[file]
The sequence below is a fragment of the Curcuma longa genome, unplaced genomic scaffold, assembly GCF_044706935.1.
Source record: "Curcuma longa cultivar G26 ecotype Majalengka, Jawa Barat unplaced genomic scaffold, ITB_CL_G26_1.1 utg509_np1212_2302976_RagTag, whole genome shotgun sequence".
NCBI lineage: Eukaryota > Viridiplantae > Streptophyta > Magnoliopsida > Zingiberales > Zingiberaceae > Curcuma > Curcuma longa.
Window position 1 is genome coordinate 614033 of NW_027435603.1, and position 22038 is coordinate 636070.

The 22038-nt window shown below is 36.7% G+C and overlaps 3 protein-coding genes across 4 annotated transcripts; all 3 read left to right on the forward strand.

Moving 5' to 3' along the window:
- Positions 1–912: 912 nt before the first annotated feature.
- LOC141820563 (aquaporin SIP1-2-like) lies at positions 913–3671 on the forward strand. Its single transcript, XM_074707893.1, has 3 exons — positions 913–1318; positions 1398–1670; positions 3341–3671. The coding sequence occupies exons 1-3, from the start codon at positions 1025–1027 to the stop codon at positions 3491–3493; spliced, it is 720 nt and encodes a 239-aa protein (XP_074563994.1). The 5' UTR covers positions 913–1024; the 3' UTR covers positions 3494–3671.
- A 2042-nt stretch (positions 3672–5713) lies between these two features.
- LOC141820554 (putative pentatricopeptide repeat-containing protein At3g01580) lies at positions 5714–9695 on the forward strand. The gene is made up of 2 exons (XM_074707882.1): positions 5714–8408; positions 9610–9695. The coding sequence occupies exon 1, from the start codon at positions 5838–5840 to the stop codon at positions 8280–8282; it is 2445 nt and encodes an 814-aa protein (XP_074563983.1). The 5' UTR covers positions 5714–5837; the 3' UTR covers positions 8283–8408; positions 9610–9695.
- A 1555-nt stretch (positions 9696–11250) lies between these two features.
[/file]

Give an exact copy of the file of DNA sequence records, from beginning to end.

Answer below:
The sequence below is a fragment of the Curcuma longa genome, unplaced genomic scaffold, assembly GCF_044706935.1.
Source record: "Curcuma longa cultivar G26 ecotype Majalengka, Jawa Barat unplaced genomic scaffold, ITB_CL_G26_1.1 utg509_np1212_2302976_RagTag, whole genome shotgun sequence".
NCBI lineage: Eukaryota > Viridiplantae > Streptophyta > Magnoliopsida > Zingiberales > Zingiberaceae > Curcuma > Curcuma longa.
Window position 1 is genome coordinate 614033 of NW_027435603.1, and position 22038 is coordinate 636070.

The 22038-nt window shown below is 36.7% G+C and overlaps 3 protein-coding genes across 4 annotated transcripts; all 3 read left to right on the forward strand.

Moving 5' to 3' along the window:
- Positions 1–912: 912 nt before the first annotated feature.
- LOC141820563 (aquaporin SIP1-2-like) lies at positions 913–3671 on the forward strand. Its single transcript, XM_074707893.1, has 3 exons — positions 913–1318; positions 1398–1670; positions 3341–3671. The coding sequence occupies exons 1-3, from the start codon at positions 1025–1027 to the stop codon at positions 3491–3493; spliced, it is 720 nt and encodes a 239-aa protein (XP_074563994.1). The 5' UTR covers positions 913–1024; the 3' UTR covers positions 3494–3671.
- A 2042-nt stretch (positions 3672–5713) lies between these two features.
- LOC141820554 (putative pentatricopeptide repeat-containing protein At3g01580) lies at positions 5714–9695 on the forward strand. The gene is made up of 2 exons (XM_074707882.1): positions 5714–8408; positions 9610–9695. The coding sequence occupies exon 1, from the start codon at positions 5838–5840 to the stop codon at positions 8280–8282; it is 2445 nt and encodes an 814-aa protein (XP_074563983.1). The 5' UTR covers positions 5714–5837; the 3' UTR covers positions 8283–8408; positions 9610–9695.
- A 1555-nt stretch (positions 9696–11250) lies between these two features.